Diffusion kinetics in minerals: Principles and applications to tectono-metamorphic processes
Diffusion is the process by which atoms or ions or ionic species migrate within a medium in the absence of a bulk flow. Diffusion in solids has been a subject of interest in the fields of solid state science (physics, chemistry and metallurgy) for nearly a century, starting with the work of Einstein on the relationship between random atomic movement and diffusion process. The phenomenological study of diffusion began even 50 years earlier, with the empirical formulation of Fick on the relationship between the diffusion flux of a component and its concentration gradient.
The subject of diffusion in the solids may be subdivided into volume, grain boundary and surface diffusion. The last topic has, however, received very little attention in the study of geological processes. The study of grain boundary diffusion is important to the understanding of many metamorphic processes including the problems of mass transport, fluid/rock interactions, thermal history and crystal growth. The interested reader is referred to Joestein (1991) for an excellent review of the subject of grain boundary diffusion and its applications to geological problems.
Diffusion controlled processes within a mineral preserve important records of the thermal and physico-chemical history of the host rocks. Volume diffusion, that is diffusion through the crystal lattices, affects development of compositional zoning in minerals, ordering of atoms in nonequivalent crystallographic sites of a mineral, formation and coarsening of exsolution lamellae, and retention of isotopic characteristics in minerals that can serve as quantitative chronometers in their thermal and growth history.
Figures & Tables
Energy Modelling in Minerals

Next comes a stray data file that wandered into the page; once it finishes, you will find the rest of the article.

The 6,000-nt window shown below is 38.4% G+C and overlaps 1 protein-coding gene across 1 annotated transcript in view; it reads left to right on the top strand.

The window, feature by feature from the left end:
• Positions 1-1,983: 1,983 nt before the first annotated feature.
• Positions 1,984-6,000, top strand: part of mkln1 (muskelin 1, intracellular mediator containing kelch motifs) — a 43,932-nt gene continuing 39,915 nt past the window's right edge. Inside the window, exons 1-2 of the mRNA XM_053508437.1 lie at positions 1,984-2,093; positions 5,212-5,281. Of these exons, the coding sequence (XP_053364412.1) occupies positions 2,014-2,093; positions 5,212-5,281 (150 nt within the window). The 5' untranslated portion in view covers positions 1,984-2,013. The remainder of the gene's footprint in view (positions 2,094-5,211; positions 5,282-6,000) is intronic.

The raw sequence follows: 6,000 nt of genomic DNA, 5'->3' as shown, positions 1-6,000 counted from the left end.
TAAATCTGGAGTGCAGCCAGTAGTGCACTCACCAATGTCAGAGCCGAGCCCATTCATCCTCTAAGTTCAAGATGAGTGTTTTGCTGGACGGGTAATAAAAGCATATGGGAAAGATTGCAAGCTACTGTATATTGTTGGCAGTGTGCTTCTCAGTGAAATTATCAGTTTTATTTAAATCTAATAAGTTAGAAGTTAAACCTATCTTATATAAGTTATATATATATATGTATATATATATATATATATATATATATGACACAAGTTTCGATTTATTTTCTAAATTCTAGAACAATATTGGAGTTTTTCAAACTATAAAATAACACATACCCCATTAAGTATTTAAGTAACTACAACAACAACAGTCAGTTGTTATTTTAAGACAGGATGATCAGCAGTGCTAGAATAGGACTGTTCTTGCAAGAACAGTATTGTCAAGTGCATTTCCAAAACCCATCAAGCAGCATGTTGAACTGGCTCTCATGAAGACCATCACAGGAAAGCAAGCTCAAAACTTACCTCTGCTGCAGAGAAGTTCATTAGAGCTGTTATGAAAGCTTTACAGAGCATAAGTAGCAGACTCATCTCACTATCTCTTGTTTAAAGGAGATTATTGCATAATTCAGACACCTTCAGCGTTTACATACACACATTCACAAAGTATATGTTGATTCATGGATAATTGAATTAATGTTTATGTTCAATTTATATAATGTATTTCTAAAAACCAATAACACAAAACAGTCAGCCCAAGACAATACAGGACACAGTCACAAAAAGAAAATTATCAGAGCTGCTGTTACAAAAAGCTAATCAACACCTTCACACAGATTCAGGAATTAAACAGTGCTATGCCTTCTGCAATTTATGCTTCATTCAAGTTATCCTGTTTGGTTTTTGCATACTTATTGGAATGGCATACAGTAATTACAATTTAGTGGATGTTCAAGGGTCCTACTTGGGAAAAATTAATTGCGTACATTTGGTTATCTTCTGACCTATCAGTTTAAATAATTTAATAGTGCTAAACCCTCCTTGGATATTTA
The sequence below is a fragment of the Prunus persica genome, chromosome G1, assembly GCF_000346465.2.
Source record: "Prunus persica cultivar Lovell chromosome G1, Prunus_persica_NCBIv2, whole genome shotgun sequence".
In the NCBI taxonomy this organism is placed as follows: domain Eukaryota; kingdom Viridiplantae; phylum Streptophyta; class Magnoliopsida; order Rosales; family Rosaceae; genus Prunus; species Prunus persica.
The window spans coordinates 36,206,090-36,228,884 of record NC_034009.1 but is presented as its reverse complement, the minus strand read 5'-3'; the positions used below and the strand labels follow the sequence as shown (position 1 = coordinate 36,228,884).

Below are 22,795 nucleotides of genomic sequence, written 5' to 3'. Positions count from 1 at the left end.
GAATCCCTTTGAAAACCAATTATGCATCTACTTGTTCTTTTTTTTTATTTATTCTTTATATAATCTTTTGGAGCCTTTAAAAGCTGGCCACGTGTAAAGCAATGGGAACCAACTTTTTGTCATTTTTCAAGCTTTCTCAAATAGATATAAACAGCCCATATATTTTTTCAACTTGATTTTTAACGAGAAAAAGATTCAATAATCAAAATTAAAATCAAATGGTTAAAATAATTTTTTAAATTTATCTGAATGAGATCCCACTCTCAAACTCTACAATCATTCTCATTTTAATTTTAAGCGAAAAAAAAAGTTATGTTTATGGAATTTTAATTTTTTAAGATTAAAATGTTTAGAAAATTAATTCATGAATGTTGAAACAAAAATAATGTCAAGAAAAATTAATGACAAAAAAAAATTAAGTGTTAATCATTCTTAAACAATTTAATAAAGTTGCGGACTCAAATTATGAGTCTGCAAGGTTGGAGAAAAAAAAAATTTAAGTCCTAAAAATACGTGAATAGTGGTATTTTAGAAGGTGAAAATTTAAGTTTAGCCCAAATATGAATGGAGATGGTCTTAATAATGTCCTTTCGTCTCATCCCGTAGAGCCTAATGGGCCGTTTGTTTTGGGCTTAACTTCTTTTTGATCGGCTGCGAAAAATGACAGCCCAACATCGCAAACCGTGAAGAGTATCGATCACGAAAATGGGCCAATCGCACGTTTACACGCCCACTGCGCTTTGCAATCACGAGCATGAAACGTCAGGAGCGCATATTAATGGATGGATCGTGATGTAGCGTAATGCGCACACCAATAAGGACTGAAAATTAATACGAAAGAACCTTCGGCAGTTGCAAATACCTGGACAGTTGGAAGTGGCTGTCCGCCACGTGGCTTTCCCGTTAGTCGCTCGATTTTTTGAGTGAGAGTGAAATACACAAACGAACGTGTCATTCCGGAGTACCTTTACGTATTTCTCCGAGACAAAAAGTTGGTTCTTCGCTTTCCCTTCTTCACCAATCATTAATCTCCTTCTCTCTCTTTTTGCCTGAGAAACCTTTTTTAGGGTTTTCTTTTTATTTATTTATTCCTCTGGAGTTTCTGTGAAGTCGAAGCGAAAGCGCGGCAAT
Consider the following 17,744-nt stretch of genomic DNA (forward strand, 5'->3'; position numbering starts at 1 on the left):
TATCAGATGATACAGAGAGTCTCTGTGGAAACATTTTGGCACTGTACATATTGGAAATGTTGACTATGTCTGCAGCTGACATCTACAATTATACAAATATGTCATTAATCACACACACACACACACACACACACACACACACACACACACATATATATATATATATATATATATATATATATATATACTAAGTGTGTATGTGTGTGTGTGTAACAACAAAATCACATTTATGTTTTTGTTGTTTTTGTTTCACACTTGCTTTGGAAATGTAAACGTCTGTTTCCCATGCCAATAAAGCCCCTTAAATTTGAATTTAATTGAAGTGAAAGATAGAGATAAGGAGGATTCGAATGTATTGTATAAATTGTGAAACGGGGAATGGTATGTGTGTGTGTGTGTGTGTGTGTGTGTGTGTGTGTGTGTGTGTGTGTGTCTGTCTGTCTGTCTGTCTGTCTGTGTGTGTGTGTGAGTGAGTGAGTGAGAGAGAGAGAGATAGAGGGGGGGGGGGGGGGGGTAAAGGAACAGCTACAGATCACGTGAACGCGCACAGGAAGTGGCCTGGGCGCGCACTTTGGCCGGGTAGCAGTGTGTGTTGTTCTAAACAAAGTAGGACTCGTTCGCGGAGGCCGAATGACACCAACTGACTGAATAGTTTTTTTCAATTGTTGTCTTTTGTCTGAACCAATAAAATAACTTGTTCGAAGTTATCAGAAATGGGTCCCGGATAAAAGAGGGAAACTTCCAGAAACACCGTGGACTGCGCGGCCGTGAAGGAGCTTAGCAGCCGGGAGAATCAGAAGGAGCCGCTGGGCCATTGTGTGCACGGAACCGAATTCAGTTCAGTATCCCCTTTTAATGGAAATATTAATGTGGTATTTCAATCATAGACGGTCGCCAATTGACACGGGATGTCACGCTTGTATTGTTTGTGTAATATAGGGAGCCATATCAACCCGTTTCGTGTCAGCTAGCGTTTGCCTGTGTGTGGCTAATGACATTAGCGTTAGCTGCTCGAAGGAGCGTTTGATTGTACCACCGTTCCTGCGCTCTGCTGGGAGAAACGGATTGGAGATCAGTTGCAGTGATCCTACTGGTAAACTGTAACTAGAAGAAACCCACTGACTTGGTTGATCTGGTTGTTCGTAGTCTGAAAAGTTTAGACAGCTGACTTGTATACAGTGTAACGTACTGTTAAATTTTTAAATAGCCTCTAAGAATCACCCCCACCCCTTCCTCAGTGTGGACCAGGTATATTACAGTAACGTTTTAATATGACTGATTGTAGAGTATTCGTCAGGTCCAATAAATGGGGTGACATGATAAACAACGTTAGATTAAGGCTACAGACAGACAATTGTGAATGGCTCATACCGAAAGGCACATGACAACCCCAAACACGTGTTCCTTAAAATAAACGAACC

The present book shows the arguments which have been considered in the EMU School (No. 4), dealing with Energy Modelling in Minerals; these arguments have been selected in order to provide examples of application of the most advanced theories to several cases. It should be pointed out that although the ultimate solution of our problems should involve “ab initio” quantum-mechanical calculations, at present such sophisticated procedures are far from being routine. Therefore, although “ab initio” approaches will play an ever-increasing role in the future and some important and most recent examples of such approaches are illustrated here, the greatest part of the contributions is dealing with empirical atom-atom calculations. Remarkably enough, such “semi-empirical” applications are often quite successful, providing excellent (or comparatively excellent) results in spite of their more or less approximate nature. It often happens that the methods here illustrated are some steps ahead of the current level of empirical treatment, thereby indicating a possible way of improvement by figuring out routines to be adopted in practice. If some methods seem to be too speculative to be actually usable, here they also are shown, in view of their possible discussion, or just to indicate a way to obtain promising developments. Among the descriptions of practical methods and results, some purely theoretical arguments have been inserted; these arguments — although abstract — according to our opinion are fundamental for earth scientists. Owing to the present status of the art, in a number of arguments there is no unique opinion with respect to their theoretical treatment as it is explained by different authors. Instead of having all of them discarded except the one which looks to be the most appropriate to the Editor (who might sometimes be personally involved in the question), most of such controversial points have been left just as they are, in the original draft of their advocates. Accordingly, the reader might find some discrepancies between some articles and others, which may lead to some obscurity; there are, however, several good reasons in favour of our behaviour. First of all, with a few exceptions we apologize about, our attention in inviting the contributors has been extended to all the principal authors in the world, with no limitation to a group of particular friends; moreover, the presence of different opinions in the context might give rise to interesting debates and critical objections; a further point is that the validity of the different treatments is shown per se by either the level of the theory and most of all by the agreement with the corresponding experimental data. Since we have to do with an advanced school, and in line with what should be a scientific procedure, it is important to provide the user with the possibility of choosing what seems to be the most appropriate method among a number of selected possibilities, rather than yielding to the assertion that something is indeed the ultimate and unquestionable “truth”.